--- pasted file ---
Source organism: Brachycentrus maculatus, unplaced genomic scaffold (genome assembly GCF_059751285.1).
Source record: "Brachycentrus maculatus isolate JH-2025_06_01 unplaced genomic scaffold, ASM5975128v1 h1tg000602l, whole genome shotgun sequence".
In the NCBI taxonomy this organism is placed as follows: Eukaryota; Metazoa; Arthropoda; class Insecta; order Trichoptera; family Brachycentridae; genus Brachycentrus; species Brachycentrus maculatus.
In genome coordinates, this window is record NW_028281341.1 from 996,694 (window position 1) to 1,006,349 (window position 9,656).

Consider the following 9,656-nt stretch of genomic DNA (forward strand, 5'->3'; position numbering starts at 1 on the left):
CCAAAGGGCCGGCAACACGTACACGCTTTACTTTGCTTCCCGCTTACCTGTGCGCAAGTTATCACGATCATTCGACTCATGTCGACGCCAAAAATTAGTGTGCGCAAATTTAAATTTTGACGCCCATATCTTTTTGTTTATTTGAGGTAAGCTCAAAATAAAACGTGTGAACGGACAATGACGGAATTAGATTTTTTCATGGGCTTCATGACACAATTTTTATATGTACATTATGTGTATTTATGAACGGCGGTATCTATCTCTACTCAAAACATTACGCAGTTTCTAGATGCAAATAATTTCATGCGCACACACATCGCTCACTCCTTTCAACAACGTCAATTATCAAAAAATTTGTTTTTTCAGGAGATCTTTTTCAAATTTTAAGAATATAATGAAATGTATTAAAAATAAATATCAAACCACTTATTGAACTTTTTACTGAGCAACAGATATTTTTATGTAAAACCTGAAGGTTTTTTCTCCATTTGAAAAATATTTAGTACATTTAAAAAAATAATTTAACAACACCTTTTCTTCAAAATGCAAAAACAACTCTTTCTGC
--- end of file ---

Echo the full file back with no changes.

Source organism: Brachycentrus maculatus, unplaced genomic scaffold (genome assembly GCF_059751285.1).
Source record: "Brachycentrus maculatus isolate JH-2025_06_01 unplaced genomic scaffold, ASM5975128v1 h1tg000602l, whole genome shotgun sequence".
In the NCBI taxonomy this organism is placed as follows: Eukaryota; Metazoa; Arthropoda; class Insecta; order Trichoptera; family Brachycentridae; genus Brachycentrus; species Brachycentrus maculatus.
In genome coordinates, this window is record NW_028281341.1 from 996,694 (window position 1) to 1,006,349 (window position 9,656).

Consider the following 9,656-nt stretch of genomic DNA (forward strand, 5'->3'; position numbering starts at 1 on the left):
CCAAAGGGCCGGCAACACGTACACGCTTTACTTTGCTTCCCGCTTACCTGTGCGCAAGTTATCACGATCATTCGACTCATGTCGACGCCAAAAATTAGTGTGCGCAAATTTAAATTTTGACGCCCATATCTTTTTGTTTATTTGAGGTAAGCTCAAAATAAAACGTGTGAACGGACAATGACGGAATTAGATTTTTTCATGGGCTTCATGACACAATTTTTATATGTACATTATGTGTATTTATGAACGGCGGTATCTATCTCTACTCAAAACATTACGCAGTTTCTAGATGCAAATAATTTCATGCGCACACACATCGCTCACTCCTTTCAACAACGTCAATTATCAAAAAATTTGTTTTTTCAGGAGATCTTTTTCAAATTTTAAGAATATAATGAAATGTATTAAAAATAAATATCAAACCACTTATTGAACTTTTTACTGAGCAACAGATATTTTTATGTAAAACCTGAAGGTTTTTTCTCCATTTGAAAAATATTTAGTACATTTAAAAAAATAATTTAACAACACCTTTTCTTCAAAATGCAAAAACAACTCTTTCTGC